The Business of Bonds: How to Buy and What's Safe
04/12/2011 10:50 am EST
Our friends at Globeinvestor.com have been getting lots of questions about bonds lately…clearly, investors are still craving safety. Globeinvestor reporter and columnist John Heinzl answers a few of them today.
In a recent Investor Clinic video, I invited readers to send me their questions about investing. Care to guess which topic came up more than any other?
Momentum investing? Emerging markets? Nope. Bonds.
So today, we’ll answer a couple of your questions about bonds. Next week, we’ll tackle a few questions that aren’t about bonds. And the week after that, we’ll take a detailed look at a small but important corner of the bond market—real return bonds.
Before we get to your questions, you may wish to brush up on the bond basics by reading my “Five-Minute Bond Boot Camp.” Or print it out and save it for later—makes a handy excuse if you’re invited to the in-laws.
I’ve been reading a lot about bonds. My question is: How do I access bond market listings (similar to the stock market)?—D.S.
The bad news is that, unlike the stock market, there isn’t a central bond exchange where transaction prices are posted for all to see. Rather, bonds trade in a decentralized “over-the-counter” market between dealers. The process is more opaque than the stock market, and leaves retail investors vulnerable to, shall we say, pricing discrepancies.
There are proposals to make the bond market more transparent, but “the fixed-income and over-the-counter markets still operate in near complete darkness,” according to investor advocate FAIR Canada.
The good news is that it’s getting easier for retail investors to peer inside the black box.
One example is canadianfixedincome.ca, a free service operated by CBID, an electronic marketplace that provides the previous day’s closing offer-side prices for a wide range of bonds, as well as intraday quotes for a limited number of securities.
“People do want to shop for the best price, so we make that easy. We put it right on your desk,” said Lawrence McCann, vice-president of CBID, a division of Perimeter Markets.
CBID’s pricing data are provided by half a dozen bond dealers, including Bank of Montreal, Laurentian Bank of Canada, and Merrill Lynch. For a fee, CBID connects these “liquidity providers” with advisors, certain discount brokers and investment counsellors who want a convenient way to shop the best prices for their retail clients.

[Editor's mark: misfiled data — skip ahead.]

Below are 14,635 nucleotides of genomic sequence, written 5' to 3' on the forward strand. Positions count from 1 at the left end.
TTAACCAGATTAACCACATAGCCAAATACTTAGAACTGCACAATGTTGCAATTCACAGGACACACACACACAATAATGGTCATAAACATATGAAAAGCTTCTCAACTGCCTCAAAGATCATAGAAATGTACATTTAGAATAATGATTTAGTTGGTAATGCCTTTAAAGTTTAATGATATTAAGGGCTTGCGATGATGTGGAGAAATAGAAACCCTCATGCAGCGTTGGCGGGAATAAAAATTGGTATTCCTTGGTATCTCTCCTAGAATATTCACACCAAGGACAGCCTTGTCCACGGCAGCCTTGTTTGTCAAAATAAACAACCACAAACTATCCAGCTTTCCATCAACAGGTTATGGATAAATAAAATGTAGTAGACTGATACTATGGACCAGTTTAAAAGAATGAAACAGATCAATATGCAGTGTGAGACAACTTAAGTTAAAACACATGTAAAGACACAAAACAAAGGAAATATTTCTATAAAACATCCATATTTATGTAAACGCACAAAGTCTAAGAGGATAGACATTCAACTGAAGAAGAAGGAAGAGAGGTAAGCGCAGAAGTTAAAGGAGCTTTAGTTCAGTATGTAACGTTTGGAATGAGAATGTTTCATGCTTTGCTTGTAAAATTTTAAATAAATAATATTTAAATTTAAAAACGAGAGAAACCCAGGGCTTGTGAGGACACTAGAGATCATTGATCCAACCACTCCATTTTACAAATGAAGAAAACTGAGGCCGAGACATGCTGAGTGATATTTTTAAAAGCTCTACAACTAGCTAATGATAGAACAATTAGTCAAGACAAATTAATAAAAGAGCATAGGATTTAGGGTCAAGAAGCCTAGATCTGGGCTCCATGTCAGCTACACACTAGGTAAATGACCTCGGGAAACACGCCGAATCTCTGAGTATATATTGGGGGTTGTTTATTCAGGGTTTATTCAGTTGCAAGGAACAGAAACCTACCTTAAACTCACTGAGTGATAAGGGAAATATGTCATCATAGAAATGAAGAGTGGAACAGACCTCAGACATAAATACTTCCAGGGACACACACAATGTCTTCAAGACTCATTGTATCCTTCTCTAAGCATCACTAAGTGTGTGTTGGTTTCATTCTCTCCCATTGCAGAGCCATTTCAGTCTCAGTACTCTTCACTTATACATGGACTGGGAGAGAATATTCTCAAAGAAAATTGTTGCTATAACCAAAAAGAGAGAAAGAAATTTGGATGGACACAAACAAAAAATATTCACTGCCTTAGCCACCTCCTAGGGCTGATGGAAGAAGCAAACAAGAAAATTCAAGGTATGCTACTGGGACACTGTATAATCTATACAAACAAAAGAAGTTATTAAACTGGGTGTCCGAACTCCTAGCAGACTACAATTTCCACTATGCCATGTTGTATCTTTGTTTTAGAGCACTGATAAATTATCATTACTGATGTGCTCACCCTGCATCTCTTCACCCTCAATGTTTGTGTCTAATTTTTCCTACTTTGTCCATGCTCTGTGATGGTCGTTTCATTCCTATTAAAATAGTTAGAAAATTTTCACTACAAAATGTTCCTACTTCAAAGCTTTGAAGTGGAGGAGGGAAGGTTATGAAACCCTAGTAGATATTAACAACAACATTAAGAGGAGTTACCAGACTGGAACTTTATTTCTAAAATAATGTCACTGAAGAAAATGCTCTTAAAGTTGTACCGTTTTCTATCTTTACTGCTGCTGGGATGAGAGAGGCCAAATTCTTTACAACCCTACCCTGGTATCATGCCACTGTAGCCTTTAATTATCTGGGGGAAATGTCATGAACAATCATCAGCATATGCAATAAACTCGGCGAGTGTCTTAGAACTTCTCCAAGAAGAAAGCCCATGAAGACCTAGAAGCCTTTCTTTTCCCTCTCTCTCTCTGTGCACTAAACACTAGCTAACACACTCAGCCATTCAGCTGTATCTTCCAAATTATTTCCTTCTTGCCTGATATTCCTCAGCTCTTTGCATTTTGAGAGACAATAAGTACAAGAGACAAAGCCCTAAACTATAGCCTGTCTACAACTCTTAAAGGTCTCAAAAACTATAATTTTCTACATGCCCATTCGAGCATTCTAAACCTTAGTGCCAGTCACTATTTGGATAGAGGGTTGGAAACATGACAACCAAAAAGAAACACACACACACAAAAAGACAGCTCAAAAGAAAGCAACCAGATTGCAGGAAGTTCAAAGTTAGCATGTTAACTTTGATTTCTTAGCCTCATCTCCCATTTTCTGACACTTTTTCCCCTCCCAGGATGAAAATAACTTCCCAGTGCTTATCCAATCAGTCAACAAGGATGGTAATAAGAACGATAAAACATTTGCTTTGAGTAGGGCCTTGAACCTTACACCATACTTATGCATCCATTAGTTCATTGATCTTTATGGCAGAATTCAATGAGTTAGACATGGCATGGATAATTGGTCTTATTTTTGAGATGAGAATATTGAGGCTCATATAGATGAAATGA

Bear in mind that the price you see on canadianfixedincome.ca probably won’t be the price you pay as a client, because you’ll likely face a commission or markup on CBID’s wholesale prices.
CBID doesn’t cover the entire bond market—just a small part of it. The lion’s share of bond trading is done by the chartered banks, most of which don’t belong to CBID. But there are ways to comparison shop with the big boys, too.
Hank Cunningham, fixed-income strategist with Odlum Brown and author of In Your Best Interest: the Ultimate Guide to the Canadian Bond Market, recommends investors use a full-service broker to shop the market on their behalf. For do-it-yourselfers, he suggests opening two discount brokerage accounts to compare prices on the same bond (assuming both discount brokers are offering it).
Yet another place to find bond quotes is on this page at globeinvestor.com. Globeinvestor’s data are provided by CIBC World Markets.
I bought Canada Savings Bonds as a kid and never lost a penny. Now I hear people saying bonds can be risky. I’m confused. Are bonds safe or not?—B.H.
Some bonds can indeed be risky. If you own a corporate bond and the company goes bust, for example, you could lose all or part of your money.
Even “safe” bonds carry some risk. If you buy a Government of Canada bond and interest rates rise, the price of the bond will fall in the market, and you could suffer a loss if you sell. (This risk doesn’t apply to a Canada Savings Bond, however, which is a special type of bond that doesn’t trade in the open market and is cashable at its face value.)
The way around this is to buy and hold bonds until they mature. If you do that—assuming the issuer doesn’t default—you won’t have to worry about short-term price fluctuations.
Now, one could argue it’s also possible to lose money even when the investor holds to maturity. How? Inflation. Say you buy a $100 one-year bond that pays 2% interest annually, but the consumer price index rises 3%. At the end of one year you will have $102, but things will cost 3% more, so in real terms you will have $102 divided by $103—or about 99% of your previous spending power.
If watching bond prices bounce around gives you an upset stomach, there’s an antidote: guaranteed investment certificates. GICs are really just bonds that you have to hold until maturity. Because there’s no active secondary market in which to sell them, there are no price fluctuations to worry about. All you see is the interest piling up, which is comforting.
The downside is that, if you need the money in a pinch, you’re out of luck (unless you buy a cashable GIC).